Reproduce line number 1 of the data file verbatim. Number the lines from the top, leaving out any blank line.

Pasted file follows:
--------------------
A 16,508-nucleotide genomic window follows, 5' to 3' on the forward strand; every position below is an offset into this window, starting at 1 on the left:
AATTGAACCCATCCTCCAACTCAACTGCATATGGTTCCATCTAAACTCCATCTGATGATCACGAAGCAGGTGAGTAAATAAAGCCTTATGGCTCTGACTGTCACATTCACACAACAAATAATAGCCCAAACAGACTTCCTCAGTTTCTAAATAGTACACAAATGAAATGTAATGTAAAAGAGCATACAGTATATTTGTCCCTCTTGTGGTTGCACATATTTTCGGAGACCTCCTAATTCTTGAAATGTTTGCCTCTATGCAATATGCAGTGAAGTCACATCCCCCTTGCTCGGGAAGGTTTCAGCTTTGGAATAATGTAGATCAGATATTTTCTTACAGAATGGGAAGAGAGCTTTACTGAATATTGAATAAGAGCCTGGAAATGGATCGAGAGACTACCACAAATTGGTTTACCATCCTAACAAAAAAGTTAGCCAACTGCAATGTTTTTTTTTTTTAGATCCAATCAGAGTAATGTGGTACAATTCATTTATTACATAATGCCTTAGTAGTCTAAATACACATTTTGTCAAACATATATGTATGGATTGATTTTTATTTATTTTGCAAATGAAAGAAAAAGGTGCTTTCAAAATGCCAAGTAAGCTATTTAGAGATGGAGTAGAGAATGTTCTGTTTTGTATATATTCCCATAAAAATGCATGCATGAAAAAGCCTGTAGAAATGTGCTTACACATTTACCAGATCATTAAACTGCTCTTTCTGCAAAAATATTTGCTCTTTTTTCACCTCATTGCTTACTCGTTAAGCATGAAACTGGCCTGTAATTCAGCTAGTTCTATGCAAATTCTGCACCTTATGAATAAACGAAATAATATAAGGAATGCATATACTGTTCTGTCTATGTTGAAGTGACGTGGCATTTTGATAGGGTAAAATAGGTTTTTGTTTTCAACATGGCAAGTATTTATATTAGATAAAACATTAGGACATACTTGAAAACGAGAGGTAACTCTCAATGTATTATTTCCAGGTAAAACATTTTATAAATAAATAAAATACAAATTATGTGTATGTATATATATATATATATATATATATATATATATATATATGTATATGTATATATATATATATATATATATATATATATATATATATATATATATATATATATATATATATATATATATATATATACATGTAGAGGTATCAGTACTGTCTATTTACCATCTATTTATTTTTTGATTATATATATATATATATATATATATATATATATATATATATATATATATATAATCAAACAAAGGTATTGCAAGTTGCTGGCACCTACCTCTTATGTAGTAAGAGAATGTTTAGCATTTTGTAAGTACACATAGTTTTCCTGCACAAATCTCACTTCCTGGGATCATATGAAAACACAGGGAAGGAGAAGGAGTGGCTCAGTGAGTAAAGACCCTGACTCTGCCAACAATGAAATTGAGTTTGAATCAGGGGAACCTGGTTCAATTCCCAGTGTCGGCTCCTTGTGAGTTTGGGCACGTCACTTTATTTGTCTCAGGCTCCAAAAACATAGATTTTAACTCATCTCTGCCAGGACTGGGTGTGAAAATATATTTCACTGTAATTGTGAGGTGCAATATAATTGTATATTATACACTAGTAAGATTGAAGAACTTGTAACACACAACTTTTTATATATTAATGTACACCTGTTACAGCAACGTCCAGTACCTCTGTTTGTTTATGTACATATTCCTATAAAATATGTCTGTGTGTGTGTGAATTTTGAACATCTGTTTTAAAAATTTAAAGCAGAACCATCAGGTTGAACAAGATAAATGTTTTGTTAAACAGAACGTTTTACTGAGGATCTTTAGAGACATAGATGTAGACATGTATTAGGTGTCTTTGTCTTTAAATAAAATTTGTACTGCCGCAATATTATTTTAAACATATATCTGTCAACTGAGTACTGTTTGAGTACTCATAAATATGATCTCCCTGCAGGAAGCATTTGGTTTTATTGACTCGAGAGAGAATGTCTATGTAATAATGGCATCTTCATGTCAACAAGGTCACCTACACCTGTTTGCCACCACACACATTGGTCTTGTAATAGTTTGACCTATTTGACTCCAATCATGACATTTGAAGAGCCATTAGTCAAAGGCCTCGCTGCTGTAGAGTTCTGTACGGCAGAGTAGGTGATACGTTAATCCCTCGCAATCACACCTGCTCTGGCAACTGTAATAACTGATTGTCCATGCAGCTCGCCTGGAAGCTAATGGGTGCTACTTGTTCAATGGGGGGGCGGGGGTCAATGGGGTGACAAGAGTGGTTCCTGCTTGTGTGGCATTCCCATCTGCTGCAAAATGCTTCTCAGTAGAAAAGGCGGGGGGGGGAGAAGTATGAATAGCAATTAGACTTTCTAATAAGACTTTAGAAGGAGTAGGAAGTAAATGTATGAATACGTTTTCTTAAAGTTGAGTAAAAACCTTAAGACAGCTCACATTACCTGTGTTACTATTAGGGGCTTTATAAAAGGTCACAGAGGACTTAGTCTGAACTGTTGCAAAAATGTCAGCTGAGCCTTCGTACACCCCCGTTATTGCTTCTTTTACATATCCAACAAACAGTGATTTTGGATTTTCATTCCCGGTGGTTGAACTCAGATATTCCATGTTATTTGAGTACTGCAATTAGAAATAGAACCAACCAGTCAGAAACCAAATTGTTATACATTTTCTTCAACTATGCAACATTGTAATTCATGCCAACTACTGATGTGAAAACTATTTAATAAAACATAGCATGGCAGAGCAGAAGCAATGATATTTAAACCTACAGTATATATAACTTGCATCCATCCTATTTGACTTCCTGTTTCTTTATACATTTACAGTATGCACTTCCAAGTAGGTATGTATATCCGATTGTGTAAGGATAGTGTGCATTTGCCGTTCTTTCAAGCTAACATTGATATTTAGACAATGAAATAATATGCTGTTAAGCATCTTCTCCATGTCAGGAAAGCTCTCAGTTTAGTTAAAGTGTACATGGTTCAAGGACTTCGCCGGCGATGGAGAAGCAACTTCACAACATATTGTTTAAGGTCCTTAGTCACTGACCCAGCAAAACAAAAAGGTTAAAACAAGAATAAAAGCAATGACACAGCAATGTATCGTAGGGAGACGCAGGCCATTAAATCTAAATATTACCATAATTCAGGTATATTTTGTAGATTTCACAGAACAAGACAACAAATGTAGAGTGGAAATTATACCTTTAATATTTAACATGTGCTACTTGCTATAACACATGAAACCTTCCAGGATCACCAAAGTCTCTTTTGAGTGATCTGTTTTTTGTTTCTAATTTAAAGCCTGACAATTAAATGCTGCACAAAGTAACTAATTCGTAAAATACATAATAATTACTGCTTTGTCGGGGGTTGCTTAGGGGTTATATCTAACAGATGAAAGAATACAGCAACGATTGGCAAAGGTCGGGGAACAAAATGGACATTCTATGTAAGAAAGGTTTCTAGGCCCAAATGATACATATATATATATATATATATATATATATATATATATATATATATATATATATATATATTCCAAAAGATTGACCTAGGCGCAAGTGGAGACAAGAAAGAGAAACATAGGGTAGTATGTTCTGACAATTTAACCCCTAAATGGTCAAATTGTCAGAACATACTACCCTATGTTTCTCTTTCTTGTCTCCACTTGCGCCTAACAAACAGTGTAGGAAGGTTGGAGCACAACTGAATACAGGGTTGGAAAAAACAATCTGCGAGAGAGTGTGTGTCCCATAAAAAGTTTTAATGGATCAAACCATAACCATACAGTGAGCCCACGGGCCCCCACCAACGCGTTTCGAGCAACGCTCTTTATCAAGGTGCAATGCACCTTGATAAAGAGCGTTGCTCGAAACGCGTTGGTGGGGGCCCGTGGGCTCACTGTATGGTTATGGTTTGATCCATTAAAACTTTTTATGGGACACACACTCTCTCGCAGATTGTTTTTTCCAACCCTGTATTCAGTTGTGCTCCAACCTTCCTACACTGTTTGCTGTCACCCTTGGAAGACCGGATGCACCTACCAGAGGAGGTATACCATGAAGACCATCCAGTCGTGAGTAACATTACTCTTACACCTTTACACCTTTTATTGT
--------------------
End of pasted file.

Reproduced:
A 16,508-nucleotide genomic window follows, 5' to 3' on the forward strand; every position below is an offset into this window, starting at 1 on the left: